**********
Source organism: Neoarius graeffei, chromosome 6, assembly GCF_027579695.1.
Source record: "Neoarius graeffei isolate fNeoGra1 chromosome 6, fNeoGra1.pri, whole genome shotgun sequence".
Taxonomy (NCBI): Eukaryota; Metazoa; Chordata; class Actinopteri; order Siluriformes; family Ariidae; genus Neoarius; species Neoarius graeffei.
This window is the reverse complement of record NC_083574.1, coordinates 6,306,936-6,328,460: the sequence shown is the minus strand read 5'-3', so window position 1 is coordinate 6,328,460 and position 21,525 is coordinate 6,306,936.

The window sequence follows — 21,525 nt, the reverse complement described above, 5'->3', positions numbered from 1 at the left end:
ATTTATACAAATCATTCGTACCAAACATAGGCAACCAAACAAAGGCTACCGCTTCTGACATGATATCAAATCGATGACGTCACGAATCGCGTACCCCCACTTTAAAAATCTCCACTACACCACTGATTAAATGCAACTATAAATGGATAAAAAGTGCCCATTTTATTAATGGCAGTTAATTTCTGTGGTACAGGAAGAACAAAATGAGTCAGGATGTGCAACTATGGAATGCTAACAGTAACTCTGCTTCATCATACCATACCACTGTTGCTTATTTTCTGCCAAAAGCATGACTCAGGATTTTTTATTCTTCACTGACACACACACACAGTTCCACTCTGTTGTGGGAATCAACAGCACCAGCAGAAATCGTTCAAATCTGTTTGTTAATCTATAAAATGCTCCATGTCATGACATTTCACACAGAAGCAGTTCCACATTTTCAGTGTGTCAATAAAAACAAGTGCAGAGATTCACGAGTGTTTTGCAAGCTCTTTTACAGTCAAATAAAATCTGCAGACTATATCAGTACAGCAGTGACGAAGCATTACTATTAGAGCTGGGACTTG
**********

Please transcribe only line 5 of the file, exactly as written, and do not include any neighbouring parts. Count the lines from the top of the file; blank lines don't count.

The window sequence follows — 21,525 nt, the reverse complement described above, 5'->3', positions numbered from 1 at the left end: